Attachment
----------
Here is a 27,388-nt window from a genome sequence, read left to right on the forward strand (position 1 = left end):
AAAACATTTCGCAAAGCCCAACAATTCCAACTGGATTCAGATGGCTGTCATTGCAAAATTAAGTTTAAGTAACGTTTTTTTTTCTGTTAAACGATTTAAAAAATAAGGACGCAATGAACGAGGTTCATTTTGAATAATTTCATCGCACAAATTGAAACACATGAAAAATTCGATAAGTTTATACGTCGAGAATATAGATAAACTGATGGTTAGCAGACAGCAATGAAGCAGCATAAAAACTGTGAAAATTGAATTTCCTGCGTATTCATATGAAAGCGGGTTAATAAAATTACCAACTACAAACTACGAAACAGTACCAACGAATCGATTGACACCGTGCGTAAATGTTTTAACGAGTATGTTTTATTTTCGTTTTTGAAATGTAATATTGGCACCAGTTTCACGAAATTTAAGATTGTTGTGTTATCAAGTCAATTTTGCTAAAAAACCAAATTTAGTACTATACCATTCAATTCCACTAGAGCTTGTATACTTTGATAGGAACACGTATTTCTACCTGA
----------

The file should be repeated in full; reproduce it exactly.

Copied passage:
Here is a 27,388-nt window from a genome sequence, read left to right on the forward strand (position 1 = left end):
AAAACATTTCGCAAAGCCCAACAATTCCAACTGGATTCAGATGGCTGTCATTGCAAAATTAAGTTTAAGTAACGTTTTTTTTTCTGTTAAACGATTTAAAAAATAAGGACGCAATGAACGAGGTTCATTTTGAATAATTTCATCGCACAAATTGAAACACATGAAAAATTCGATAAGTTTATACGTCGAGAATATAGATAAACTGATGGTTAGCAGACAGCAATGAAGCAGCATAAAAACTGTGAAAATTGAATTTCCTGCGTATTCATATGAAAGCGGGTTAATAAAATTACCAACTACAAACTACGAAACAGTACCAACGAATCGATTGACACCGTGCGTAAATGTTTTAACGAGTATGTTTTATTTTCGTTTTTGAAATGTAATATTGGCACCAGTTTCACGAAATTTAAGATTGTTGTGTTATCAAGTCAATTTTGCTAAAAAACCAAATTTAGTACTATACCATTCAATTCCACTAGAGCTTGTATACTTTGATAGGAACACGTATTTCTACCTGA